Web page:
PBS and NPR for Southwest Florida
Play Live Radio
Next Up:
0:00 0:00
Available On Air Stations

DLC and Home Base offer no-cost mental health services for veterans

Amber and Matthew Loebs
Cary Barbor WGCU
Amber and Matthew Loebs

Free mental health services are now available to veterans in southwest Florida. The David Lawrence Center for Behavioral Health in Naples has joined together with Home Base, which provides care for veterans, to provide clinical care for a variety of mental and emotional health needs, including post-traumatic stress, depression, anxiety, anger, grief and loss, and addiction.

The treatment involves an intensive, two-week residency where veterans will undergo such therapies as cognitive processing therapy and prolonged exposure therapy.

Louis Chow, Ph.D., is senior director for training and network development at Home Base. He describes how veterans may be reluctant to seek help for themselves.

“Veterans have often adopted the warrior’s ethos of caring for others and are reluctant to quote-unquote “burden others,” even when they have injuries that are incredibly devastating,” said Dr. Chow.

Still, he said, those veterans who do seek treatment do very well.

Matthew Loebs is a US Army veteran who knew things weren’t going well when he sought help through a Home Base program.

“I was going through some rough times in my life. My marriage was falling apart. The week before I went to Home Base for my treatment, me and my wife separated,” said Loebs. “We went through our divorce. I worked on myself and went through the treatment, found out that other veterans are going through the same thing. Our stories are all different. But all the veterans—the coping mechanisms are all the same.”

Loebs’s wife at the time, Amber Loebs, adds that the mental and emotional struggles affect the whole family.

“It was very challenging to go through it, not knowing how to respond,” said Amber Loebs. “It affects your mental health as well. So to know that PTSD is never going to go away, it’s how are we going to cope with it, how are we going to work through it, and instead of working against each other. That was a big part of it.”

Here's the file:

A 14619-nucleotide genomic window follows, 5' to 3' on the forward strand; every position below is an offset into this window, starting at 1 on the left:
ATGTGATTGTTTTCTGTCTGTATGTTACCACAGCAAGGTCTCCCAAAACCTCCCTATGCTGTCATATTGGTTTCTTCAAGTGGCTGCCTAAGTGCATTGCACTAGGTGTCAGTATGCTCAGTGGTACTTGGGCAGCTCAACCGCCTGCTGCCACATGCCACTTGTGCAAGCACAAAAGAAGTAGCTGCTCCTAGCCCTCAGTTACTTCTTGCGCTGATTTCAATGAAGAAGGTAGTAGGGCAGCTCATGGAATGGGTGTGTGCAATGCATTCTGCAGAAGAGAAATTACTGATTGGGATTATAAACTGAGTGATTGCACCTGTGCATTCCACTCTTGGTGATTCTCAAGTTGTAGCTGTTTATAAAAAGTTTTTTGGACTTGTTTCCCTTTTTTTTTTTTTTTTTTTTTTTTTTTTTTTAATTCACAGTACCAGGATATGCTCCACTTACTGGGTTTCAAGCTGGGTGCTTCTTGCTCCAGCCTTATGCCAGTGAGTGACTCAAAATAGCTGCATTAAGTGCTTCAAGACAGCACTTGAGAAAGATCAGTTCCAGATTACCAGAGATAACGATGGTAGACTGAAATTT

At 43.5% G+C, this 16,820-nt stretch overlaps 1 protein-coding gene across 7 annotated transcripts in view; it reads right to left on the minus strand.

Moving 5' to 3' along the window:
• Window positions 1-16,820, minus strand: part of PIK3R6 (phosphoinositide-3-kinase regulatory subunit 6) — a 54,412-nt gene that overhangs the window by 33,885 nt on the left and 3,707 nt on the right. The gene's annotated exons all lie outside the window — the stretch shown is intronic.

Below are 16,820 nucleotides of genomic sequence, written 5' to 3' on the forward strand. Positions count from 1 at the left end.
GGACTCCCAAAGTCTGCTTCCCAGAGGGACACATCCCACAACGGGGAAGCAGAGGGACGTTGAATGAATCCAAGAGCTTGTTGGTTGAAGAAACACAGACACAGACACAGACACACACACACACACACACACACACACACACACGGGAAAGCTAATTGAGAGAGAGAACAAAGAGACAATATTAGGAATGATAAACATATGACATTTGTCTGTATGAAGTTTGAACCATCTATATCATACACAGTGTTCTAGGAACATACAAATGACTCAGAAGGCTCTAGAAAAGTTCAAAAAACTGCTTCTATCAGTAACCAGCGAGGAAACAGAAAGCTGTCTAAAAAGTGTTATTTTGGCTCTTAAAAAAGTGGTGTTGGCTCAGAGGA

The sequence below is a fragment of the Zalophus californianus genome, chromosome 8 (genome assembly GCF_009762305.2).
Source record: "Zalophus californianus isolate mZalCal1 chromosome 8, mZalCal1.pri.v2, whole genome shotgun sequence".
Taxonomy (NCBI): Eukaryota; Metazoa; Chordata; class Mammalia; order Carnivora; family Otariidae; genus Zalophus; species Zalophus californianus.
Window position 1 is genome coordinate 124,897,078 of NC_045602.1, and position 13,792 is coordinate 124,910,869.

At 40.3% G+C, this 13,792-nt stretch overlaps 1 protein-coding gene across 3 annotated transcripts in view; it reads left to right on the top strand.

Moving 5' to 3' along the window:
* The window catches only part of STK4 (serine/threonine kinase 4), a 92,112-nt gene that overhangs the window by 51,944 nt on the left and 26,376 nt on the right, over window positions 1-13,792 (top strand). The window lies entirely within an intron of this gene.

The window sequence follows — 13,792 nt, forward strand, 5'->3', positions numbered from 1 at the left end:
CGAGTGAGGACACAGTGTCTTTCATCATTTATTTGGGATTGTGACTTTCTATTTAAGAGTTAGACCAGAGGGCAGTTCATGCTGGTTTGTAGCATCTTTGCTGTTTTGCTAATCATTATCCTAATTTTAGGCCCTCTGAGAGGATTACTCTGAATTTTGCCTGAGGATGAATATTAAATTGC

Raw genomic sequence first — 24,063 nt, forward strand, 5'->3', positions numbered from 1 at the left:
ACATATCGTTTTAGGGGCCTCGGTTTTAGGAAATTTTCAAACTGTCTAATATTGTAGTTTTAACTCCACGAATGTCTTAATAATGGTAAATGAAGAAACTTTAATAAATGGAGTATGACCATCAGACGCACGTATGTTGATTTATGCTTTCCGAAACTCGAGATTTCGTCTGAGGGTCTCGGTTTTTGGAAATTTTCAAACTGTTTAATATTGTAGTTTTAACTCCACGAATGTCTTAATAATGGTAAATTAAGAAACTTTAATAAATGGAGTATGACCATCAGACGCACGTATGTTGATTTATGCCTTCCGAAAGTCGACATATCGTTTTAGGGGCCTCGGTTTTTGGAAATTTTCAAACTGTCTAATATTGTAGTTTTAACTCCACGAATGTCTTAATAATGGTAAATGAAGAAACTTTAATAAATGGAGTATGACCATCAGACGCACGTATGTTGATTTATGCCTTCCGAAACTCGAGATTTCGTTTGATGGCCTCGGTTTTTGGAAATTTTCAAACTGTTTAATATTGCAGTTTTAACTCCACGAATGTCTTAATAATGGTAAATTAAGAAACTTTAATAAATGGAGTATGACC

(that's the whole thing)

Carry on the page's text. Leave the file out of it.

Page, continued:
Matthew had had a hard time getting useful help through the Veterans Administration, he said. He participated in the two-week Home Base intensive treatment with other veterans.

“You’re diving in deep into your stories with a personal therapist,” Loebs said. “And then you break out into a group with your veterans and you start learningmindfulnessand the tools. And when you do have these triggers, what resources do you have available in your toolbox to be able to pull out and get through whatever trigger that is.”

Loebs, now an engineer with the city of Cape Coral, put in the hard work, and in fact, still goes to weekly therapy for maintenance.

“Through all that and all that hard work, me and my wife were able to reconcile things and get back together,” said Loebs. “We got remarried and are living our best lives now.”

Dr. Chow adds that research has shown that the treatment does work, once people have access to the resources and put in the work.

“The evidence-based treatments that we offer and train in are cognitive processing therapy for PTSD, and also prolonged exposure for PTSD. These are all short-term, evidence-based, change-oriented collaborative treatments. And the clinicians at David Lawrence have already been trained in Cognitive Processing Therapy,” said Dr. Chow.

By making the treatment free, David Lawrence Center and Home Base hope to encourage veterans in Southwest Florida to investigate it, and access the care.

Dr. Chow adds: “ We can’t undo a life event. But the degree to which it impairs a person’s understanding of who they are, what their worth is, changes drastically when they go through this.”

The program is available to veterans, service members, and military family members. For more information, contact Home Base at 239-338-8389, or visit https://homebase.org/home-base-southwest-florida/.

Cary Barbor WGCU

Related Content
  1. PTSD and Southwest Florida Veterans
  2. Marine veteran works with Home Base to help veterans heal